So much has been written on this subject it would be impossible to read everything. But a lot of what is out there is speculation or is slanted to the writer's particular point of view.
We also don't know what Brexit is finally going to look like. Will it be "hard", "soft" or some sort of soggy in between?
You will each have your own views as to what the final deal should be or indeed as to whether Brexit should happen at all. Speculation aside, here is a crib sheet of the nine things you really do need to know.
- The government triggered Article 50 on 29 March 2017, which means that from 11pm on 29 March 2019, the UK will no longer be part of the European Union.
- The first phase of the negotiations between the European Commission and the UK government, which covered what has been called the "divorce bill", concluded in late 2017 and the European Commission has decided that sufficient progress was made for the parties to move on to the next phase.
- That next phase was the discussion around transitional arrangements. The intention of the transitional arrangements is to ensure that even though the UK is no longer part of the EU, the move from "in" to "out" is softened by continuing some of the current arrangements for a period of 21 months. The discussions will now move on to the longerterm detail of the relationship after the end of the transitional period.
- Transitional arrangements can be laid down only in the Withdrawal Agreement, so it is unlikely that any such arrangements will come into legal effect before the rest of the agreement.
- Over the coming months, it is expected that the EU and the UK will begin to firm up the legal text of the Withdrawal Agreement, with a view to finalising the detail of it by October. That agreement will need to be ratified by the EU and be transposed into UK law via an act of parliament.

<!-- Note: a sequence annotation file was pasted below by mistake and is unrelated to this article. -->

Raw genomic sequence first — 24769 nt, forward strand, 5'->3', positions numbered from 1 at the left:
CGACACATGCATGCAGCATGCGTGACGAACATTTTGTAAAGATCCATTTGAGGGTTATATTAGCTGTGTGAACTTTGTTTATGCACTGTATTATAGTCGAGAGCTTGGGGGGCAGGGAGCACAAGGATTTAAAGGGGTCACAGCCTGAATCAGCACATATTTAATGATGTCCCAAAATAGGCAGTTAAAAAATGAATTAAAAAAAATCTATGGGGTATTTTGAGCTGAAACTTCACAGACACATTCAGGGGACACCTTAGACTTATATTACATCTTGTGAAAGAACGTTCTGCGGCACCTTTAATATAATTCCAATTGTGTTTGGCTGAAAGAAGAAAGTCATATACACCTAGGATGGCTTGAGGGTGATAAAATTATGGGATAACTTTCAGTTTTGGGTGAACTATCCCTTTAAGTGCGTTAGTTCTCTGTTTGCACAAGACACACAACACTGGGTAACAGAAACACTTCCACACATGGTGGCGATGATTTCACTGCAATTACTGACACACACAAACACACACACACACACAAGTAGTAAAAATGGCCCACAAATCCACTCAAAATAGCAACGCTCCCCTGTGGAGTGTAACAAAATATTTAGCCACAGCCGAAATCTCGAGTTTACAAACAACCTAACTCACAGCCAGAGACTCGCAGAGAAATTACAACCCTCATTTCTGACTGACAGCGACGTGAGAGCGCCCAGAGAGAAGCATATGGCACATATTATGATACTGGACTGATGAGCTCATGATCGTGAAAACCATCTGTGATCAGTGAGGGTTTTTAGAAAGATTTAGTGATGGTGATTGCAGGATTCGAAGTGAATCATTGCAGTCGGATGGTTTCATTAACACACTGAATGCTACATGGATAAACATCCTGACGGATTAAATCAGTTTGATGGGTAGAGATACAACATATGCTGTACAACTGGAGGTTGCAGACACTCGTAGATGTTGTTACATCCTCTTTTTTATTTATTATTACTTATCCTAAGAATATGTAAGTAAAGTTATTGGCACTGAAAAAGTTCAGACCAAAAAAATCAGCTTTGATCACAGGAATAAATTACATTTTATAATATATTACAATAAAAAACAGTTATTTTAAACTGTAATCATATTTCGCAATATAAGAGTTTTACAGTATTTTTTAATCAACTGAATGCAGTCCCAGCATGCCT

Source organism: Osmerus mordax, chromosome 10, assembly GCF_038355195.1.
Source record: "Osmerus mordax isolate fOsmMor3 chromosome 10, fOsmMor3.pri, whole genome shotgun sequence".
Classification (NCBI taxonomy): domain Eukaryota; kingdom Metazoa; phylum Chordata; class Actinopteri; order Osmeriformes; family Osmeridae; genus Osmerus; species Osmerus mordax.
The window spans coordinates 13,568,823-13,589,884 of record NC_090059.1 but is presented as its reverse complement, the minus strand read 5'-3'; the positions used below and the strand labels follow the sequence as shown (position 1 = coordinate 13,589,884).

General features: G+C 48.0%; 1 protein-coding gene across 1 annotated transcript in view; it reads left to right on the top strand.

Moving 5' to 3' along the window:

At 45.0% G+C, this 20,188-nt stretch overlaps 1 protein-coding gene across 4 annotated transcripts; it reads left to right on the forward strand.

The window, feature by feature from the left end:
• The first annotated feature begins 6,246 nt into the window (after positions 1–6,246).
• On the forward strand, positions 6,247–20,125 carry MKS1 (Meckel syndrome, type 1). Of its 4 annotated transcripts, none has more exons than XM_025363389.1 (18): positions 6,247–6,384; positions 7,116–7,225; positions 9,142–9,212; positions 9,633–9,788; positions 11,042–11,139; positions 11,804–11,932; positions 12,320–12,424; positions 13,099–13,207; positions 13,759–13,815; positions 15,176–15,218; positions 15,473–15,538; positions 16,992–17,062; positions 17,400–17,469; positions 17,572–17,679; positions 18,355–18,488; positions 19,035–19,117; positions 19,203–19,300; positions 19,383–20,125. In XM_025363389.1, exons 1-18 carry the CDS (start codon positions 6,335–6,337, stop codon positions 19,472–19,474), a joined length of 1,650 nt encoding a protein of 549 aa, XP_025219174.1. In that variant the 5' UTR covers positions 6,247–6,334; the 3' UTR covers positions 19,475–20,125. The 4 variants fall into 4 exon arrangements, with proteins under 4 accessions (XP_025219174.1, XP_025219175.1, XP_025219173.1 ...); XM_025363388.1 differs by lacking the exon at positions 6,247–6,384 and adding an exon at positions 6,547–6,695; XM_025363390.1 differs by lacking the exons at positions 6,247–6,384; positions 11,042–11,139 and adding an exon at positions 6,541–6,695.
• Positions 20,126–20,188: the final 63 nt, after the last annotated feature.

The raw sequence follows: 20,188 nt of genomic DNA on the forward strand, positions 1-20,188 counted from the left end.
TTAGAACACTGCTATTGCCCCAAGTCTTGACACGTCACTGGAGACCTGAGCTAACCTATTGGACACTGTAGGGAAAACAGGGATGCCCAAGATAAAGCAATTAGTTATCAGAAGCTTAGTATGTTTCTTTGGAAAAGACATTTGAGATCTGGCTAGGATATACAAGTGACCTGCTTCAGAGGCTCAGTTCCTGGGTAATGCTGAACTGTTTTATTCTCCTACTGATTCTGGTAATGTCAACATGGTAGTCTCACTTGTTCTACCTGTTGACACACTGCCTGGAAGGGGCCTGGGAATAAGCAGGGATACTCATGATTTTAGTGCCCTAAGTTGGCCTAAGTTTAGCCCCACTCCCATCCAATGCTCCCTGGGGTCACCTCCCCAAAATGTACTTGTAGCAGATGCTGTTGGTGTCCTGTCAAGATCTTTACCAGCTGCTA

- The legislation to give effect to this is the Withdrawal Bill. This has been going through the parliamentary process and is currently at the committee stage in the House of Lords. A parliamentary vote determined that whatever the final deal that the government agrees with the European Commission, it will need to go before parliament to be ratified as part of the process. This is expected to take place towards the end of 2018.
- UK land law itself does not have to change. It falls outside the ambit of the Treaty of Rome and the way investors hold property will continue as it is currently.
- Many other laws affecting businesses in the UK do derive from the European Union or are implementations of European Union law. It is proposed that this be dealt with by the repeal of the relevant legislation and its substitution with equivalent national legislation through what has been termed the Great Repeal Bill.
- In the meantime, the uncertainty of where this will all end up is causing corporate occupiers to make contingency plans and in some cases they are already committing to moving parts of their operations out of London and into other European cities, such as Dublin, Paris, Frankfurt and Amsterdam. The full extent of those moves is not yet known. Financial institutions, in particular, are concerned about the regulatory environment and the City has proposed a system based on regulatory alignment.